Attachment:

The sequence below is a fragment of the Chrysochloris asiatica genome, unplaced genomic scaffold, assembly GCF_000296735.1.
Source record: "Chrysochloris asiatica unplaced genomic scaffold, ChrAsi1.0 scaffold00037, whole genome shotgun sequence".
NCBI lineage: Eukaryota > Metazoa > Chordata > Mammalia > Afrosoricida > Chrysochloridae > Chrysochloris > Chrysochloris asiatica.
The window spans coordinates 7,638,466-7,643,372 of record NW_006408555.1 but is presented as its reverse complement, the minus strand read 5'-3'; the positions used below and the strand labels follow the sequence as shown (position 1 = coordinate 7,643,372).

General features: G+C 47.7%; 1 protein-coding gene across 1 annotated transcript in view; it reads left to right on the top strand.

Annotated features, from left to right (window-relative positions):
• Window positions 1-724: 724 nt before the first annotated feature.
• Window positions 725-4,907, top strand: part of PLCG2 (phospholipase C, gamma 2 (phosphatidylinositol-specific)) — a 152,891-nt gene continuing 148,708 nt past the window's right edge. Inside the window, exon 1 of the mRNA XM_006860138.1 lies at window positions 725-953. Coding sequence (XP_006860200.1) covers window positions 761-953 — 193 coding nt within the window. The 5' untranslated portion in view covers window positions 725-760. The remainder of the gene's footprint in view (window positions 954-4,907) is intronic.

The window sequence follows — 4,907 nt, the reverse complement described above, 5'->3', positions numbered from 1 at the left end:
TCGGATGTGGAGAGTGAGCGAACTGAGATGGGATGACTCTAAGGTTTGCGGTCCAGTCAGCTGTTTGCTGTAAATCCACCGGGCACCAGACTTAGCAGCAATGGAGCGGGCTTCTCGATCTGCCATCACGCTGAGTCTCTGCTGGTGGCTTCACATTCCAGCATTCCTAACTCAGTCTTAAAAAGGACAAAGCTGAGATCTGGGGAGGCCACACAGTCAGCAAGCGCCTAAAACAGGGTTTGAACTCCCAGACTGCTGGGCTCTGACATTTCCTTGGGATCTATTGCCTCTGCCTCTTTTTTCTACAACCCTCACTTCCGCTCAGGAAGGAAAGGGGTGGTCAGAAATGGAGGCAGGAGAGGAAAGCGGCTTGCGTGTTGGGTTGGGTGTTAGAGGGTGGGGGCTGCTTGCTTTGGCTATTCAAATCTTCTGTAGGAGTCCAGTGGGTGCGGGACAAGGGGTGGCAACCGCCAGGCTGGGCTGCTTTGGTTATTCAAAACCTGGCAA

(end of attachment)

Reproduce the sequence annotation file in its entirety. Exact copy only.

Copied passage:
The sequence below is a fragment of the Chrysochloris asiatica genome, unplaced genomic scaffold, assembly GCF_000296735.1.
Source record: "Chrysochloris asiatica unplaced genomic scaffold, ChrAsi1.0 scaffold00037, whole genome shotgun sequence".
NCBI lineage: Eukaryota > Metazoa > Chordata > Mammalia > Afrosoricida > Chrysochloridae > Chrysochloris > Chrysochloris asiatica.
The window spans coordinates 7,638,466-7,643,372 of record NW_006408555.1 but is presented as its reverse complement, the minus strand read 5'-3'; the positions used below and the strand labels follow the sequence as shown (position 1 = coordinate 7,643,372).

General features: G+C 47.7%; 1 protein-coding gene across 1 annotated transcript in view; it reads left to right on the top strand.

Annotated features, from left to right (window-relative positions):
• Window positions 1-724: 724 nt before the first annotated feature.
• Window positions 725-4,907, top strand: part of PLCG2 (phospholipase C, gamma 2 (phosphatidylinositol-specific)) — a 152,891-nt gene continuing 148,708 nt past the window's right edge. Inside the window, exon 1 of the mRNA XM_006860138.1 lies at window positions 725-953. Coding sequence (XP_006860200.1) covers window positions 761-953 — 193 coding nt within the window. The 5' untranslated portion in view covers window positions 725-760. The remainder of the gene's footprint in view (window positions 954-4,907) is intronic.

The window sequence follows — 4,907 nt, the reverse complement described above, 5'->3', positions numbered from 1 at the left end:
TCGGATGTGGAGAGTGAGCGAACTGAGATGGGATGACTCTAAGGTTTGCGGTCCAGTCAGCTGTTTGCTGTAAATCCACCGGGCACCAGACTTAGCAGCAATGGAGCGGGCTTCTCGATCTGCCATCACGCTGAGTCTCTGCTGGTGGCTTCACATTCCAGCATTCCTAACTCAGTCTTAAAAAGGACAAAGCTGAGATCTGGGGAGGCCACACAGTCAGCAAGCGCCTAAAACAGGGTTTGAACTCCCAGACTGCTGGGCTCTGACATTTCCTTGGGATCTATTGCCTCTGCCTCTTTTTTCTACAACCCTCACTTCCGCTCAGGAAGGAAAGGGGTGGTCAGAAATGGAGGCAGGAGAGGAAAGCGGCTTGCGTGTTGGGTTGGGTGTTAGAGGGTGGGGGCTGCTTGCTTTGGCTATTCAAATCTTCTGTAGGAGTCCAGTGGGTGCGGGACAAGGGGTGGCAACCGCCAGGCTGGGCTGCTTTGGTTATTCAAAACCTGGCAA